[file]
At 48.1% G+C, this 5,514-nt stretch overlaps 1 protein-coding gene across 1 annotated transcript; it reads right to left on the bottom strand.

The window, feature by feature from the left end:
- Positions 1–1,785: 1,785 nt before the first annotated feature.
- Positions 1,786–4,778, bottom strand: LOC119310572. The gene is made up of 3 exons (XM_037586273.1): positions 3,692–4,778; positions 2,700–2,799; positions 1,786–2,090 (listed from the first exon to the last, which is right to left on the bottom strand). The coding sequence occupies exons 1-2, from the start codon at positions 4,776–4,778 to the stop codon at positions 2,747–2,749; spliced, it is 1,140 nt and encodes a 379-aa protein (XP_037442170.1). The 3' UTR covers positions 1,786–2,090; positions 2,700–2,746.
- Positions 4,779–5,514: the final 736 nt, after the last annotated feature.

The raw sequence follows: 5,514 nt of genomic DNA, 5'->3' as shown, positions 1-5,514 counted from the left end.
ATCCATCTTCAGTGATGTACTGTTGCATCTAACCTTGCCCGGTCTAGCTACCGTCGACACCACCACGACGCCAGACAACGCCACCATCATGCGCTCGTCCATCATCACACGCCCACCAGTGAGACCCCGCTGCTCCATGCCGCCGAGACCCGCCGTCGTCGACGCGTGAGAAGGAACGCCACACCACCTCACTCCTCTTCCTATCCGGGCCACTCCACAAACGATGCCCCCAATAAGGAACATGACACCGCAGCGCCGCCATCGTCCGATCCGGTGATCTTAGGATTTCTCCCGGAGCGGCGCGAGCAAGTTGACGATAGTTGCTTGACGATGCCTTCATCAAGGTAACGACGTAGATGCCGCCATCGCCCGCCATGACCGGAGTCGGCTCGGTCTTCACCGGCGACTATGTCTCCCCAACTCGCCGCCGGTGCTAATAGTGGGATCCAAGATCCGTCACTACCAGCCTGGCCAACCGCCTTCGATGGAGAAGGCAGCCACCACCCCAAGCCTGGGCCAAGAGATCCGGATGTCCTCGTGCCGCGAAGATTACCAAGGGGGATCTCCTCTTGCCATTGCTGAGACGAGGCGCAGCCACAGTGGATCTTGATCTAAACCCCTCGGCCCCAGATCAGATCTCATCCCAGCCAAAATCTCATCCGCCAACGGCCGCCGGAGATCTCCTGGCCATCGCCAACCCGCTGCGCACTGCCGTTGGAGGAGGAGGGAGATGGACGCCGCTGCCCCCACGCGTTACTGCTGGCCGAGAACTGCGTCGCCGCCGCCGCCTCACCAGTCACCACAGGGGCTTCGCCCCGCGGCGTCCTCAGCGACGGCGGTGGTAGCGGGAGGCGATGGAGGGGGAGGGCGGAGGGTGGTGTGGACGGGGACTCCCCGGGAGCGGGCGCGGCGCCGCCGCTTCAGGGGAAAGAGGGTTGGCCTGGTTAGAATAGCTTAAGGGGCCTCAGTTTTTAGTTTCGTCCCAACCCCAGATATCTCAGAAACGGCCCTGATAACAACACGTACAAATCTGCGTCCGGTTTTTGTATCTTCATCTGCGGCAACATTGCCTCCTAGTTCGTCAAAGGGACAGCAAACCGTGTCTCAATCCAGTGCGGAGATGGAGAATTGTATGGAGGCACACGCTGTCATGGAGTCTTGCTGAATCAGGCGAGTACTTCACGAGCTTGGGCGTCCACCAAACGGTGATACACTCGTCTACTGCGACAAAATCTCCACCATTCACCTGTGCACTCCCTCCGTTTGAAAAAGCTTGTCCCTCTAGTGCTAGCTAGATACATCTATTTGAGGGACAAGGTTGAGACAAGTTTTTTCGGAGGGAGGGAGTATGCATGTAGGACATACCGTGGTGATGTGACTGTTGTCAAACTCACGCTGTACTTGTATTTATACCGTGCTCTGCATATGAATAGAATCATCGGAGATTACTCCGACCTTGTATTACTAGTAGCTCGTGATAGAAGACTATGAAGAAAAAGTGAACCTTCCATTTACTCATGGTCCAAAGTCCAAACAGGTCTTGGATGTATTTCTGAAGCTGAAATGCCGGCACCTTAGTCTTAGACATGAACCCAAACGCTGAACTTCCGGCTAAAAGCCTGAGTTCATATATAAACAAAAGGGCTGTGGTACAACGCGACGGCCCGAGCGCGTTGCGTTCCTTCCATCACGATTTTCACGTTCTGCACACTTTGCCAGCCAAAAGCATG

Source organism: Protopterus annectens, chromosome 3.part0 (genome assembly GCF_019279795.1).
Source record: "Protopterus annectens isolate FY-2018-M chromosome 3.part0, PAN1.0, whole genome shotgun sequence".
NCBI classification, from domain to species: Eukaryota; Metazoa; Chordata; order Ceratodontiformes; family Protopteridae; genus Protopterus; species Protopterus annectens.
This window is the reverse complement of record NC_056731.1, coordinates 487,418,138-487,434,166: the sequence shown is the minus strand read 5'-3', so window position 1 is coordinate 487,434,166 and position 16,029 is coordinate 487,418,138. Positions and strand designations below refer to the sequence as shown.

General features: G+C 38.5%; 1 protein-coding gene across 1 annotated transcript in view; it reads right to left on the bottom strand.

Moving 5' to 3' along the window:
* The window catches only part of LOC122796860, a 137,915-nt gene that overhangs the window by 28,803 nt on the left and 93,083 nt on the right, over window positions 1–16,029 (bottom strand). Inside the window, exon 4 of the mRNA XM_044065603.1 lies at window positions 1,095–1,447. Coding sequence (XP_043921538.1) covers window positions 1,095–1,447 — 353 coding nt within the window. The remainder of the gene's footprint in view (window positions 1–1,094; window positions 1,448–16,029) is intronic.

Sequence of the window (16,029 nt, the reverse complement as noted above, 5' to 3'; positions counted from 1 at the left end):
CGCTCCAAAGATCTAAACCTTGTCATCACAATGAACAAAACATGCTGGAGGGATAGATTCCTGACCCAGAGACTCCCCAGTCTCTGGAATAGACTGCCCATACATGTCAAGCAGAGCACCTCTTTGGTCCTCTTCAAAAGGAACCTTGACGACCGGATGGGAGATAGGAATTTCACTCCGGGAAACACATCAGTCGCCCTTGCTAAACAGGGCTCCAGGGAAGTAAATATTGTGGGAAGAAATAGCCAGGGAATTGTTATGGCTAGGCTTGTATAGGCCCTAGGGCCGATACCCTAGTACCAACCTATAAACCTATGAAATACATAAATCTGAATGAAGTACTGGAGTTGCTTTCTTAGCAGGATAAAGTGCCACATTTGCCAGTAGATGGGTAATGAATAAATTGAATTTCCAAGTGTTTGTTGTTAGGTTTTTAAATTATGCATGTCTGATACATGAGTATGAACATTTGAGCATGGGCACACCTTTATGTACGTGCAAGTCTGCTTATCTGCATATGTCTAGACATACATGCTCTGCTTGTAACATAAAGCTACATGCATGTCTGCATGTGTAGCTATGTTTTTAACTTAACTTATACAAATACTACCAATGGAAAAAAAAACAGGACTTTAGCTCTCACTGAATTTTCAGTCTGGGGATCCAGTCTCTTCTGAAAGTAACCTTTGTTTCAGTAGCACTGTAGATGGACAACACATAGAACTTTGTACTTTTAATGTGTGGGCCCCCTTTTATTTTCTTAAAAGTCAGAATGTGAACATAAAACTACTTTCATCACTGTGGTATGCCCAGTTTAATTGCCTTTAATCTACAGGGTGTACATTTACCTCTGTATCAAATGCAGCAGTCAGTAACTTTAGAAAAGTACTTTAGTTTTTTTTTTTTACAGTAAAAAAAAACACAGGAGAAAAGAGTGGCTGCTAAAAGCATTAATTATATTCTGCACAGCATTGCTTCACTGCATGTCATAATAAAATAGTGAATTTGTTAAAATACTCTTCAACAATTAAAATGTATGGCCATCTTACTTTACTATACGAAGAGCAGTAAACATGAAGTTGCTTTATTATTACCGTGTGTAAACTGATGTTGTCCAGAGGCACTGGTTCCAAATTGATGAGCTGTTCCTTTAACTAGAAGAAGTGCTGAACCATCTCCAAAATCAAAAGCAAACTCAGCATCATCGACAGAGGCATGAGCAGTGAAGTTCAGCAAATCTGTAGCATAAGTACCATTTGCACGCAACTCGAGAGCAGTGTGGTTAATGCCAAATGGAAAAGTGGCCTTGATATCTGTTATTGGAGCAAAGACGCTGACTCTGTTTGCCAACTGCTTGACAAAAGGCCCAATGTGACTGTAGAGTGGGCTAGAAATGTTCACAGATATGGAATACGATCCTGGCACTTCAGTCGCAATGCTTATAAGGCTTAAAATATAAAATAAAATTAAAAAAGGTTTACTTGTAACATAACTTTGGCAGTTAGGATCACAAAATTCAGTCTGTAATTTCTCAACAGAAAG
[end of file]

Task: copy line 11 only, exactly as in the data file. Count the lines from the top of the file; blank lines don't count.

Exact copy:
This window is the reverse complement of record NC_056731.1, coordinates 487,418,138-487,434,166: the sequence shown is the minus strand read 5'-3', so window position 1 is coordinate 487,434,166 and position 16,029 is coordinate 487,418,138. Positions and strand designations below refer to the sequence as shown.